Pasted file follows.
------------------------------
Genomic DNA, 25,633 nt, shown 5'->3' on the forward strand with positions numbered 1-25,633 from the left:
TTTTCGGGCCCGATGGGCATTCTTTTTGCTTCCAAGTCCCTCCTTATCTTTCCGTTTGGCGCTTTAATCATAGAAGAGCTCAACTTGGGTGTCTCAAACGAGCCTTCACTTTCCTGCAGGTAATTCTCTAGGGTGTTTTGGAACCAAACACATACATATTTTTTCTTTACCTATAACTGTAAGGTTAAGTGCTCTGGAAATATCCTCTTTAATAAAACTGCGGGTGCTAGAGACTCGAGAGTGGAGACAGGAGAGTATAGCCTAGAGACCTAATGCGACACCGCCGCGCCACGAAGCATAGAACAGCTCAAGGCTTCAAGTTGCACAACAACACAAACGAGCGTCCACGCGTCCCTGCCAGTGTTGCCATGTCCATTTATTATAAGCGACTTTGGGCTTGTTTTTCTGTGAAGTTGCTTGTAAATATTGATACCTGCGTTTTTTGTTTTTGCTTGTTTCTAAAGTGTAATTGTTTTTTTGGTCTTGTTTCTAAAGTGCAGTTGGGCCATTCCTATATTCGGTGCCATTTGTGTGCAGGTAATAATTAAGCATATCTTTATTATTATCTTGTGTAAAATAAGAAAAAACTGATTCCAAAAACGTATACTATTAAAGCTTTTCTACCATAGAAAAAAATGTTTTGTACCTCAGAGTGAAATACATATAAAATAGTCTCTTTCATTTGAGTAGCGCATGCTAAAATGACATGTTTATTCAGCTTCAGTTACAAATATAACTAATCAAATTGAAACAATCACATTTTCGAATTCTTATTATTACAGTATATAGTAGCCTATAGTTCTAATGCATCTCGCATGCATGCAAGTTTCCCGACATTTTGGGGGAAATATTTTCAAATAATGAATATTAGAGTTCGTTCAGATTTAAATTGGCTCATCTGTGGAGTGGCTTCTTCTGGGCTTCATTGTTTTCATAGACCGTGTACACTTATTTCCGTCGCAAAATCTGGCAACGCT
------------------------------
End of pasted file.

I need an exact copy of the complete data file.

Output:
Genomic DNA, 25,633 nt, shown 5'->3' on the forward strand with positions numbered 1-25,633 from the left:
TTTTCGGGCCCGATGGGCATTCTTTTTGCTTCCAAGTCCCTCCTTATCTTTCCGTTTGGCGCTTTAATCATAGAAGAGCTCAACTTGGGTGTCTCAAACGAGCCTTCACTTTCCTGCAGGTAATTCTCTAGGGTGTTTTGGAACCAAACACATACATATTTTTTCTTTACCTATAACTGTAAGGTTAAGTGCTCTGGAAATATCCTCTTTAATAAAACTGCGGGTGCTAGAGACTCGAGAGTGGAGACAGGAGAGTATAGCCTAGAGACCTAATGCGACACCGCCGCGCCACGAAGCATAGAACAGCTCAAGGCTTCAAGTTGCACAACAACACAAACGAGCGTCCACGCGTCCCTGCCAGTGTTGCCATGTCCATTTATTATAAGCGACTTTGGGCTTGTTTTTCTGTGAAGTTGCTTGTAAATATTGATACCTGCGTTTTTTGTTTTTGCTTGTTTCTAAAGTGTAATTGTTTTTTTGGTCTTGTTTCTAAAGTGCAGTTGGGCCATTCCTATATTCGGTGCCATTTGTGTGCAGGTAATAATTAAGCATATCTTTATTATTATCTTGTGTAAAATAAGAAAAAACTGATTCCAAAAACGTATACTATTAAAGCTTTTCTACCATAGAAAAAAATGTTTTGTACCTCAGAGTGAAATACATATAAAATAGTCTCTTTCATTTGAGTAGCGCATGCTAAAATGACATGTTTATTCAGCTTCAGTTACAAATATAACTAATCAAATTGAAACAATCACATTTTCGAATTCTTATTATTACAGTATATAGTAGCCTATAGTTCTAATGCATCTCGCATGCATGCAAGTTTCCCGACATTTTGGGGGAAATATTTTCAAATAATGAATATTAGAGTTCGTTCAGATTTAAATTGGCTCATCTGTGGAGTGGCTTCTTCTGGGCTTCATTGTTTTCATAGACCGTGTACACTTATTTCCGTCGCAAAATCTGGCAACGCT